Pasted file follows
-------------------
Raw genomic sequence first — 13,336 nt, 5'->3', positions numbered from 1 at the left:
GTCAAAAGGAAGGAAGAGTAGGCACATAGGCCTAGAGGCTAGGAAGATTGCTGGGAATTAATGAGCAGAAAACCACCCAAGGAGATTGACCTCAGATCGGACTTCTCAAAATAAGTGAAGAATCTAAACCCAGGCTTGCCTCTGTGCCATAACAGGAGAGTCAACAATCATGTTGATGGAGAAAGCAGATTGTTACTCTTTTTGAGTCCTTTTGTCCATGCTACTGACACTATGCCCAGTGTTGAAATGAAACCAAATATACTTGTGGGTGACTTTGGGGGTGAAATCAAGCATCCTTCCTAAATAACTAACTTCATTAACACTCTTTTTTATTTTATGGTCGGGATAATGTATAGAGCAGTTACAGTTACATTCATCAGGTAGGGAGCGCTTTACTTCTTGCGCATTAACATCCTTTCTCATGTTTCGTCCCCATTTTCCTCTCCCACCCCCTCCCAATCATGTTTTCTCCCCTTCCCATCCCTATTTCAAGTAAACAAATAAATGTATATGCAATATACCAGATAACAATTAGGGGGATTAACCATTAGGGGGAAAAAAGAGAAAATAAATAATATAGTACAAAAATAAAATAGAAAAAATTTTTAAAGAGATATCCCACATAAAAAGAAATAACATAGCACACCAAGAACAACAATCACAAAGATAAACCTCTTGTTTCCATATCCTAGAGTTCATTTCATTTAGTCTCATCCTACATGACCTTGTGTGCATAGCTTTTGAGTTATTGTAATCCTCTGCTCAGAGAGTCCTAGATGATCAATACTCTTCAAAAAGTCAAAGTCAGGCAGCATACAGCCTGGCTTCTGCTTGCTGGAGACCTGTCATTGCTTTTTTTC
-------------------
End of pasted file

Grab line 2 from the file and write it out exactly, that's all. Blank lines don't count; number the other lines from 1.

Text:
GTCAAAAGGAAGGAAGAGTAGGCACATAGGCCTAGAGGCTAGGAAGATTGCTGGGAATTAATGAGCAGAAAACCACCCAAGGAGATTGACCTCAGATCGGACTTCTCAAAATAAGTGAAGAATCTAAACCCAGGCTTGCCTCTGTGCCATAACAGGAGAGTCAACAATCATGTTGATGGAGAAAGCAGATTGTTACTCTTTTTGAGTCCTTTTGTCCATGCTACTGACACTATGCCCAGTGTTGAAATGAAACCAAATATACTTGTGGGTGACTTTGGGGGTGAAATCAAGCATCCTTCCTAAATAACTAACTTCATTAACACTCTTTTTTATTTTATGGTCGGGATAATGTATAGAGCAGTTACAGTTACATTCATCAGGTAGGGAGCGCTTTACTTCTTGCGCATTAACATCCTTTCTCATGTTTCGTCCCCATTTTCCTCTCCCACCCCCTCCCAATCATGTTTTCTCCCCTTCCCATCCCTATTTCAAGTAAACAAATAAATGTATATGCAATATACCAGATAACAATTAGGGGGATTAACCATTAGGGGGAAAAAAGAGAAAATAAATAATATAGTACAAAAATAAAATAGAAAAAATTTTTAAAGAGATATCCCACATAAAAAGAAATAACATAGCACACCAAGAACAACAATCACAAAGATAAACCTCTTGTTTCCATATCCTAGAGTTCATTTCATTTAGTCTCATCCTACATGACCTTGTGTGCATAGCTTTTGAGTTATTGTAATCCTCTGCTCAGAGAGTCCTAGATGATCAATACTCTTCAAAAAGTCAAAGTCAGGCAGCATACAGCCTGGCTTCTGCTTGCTGGAGACCTGTCATTGCTTTTTTTC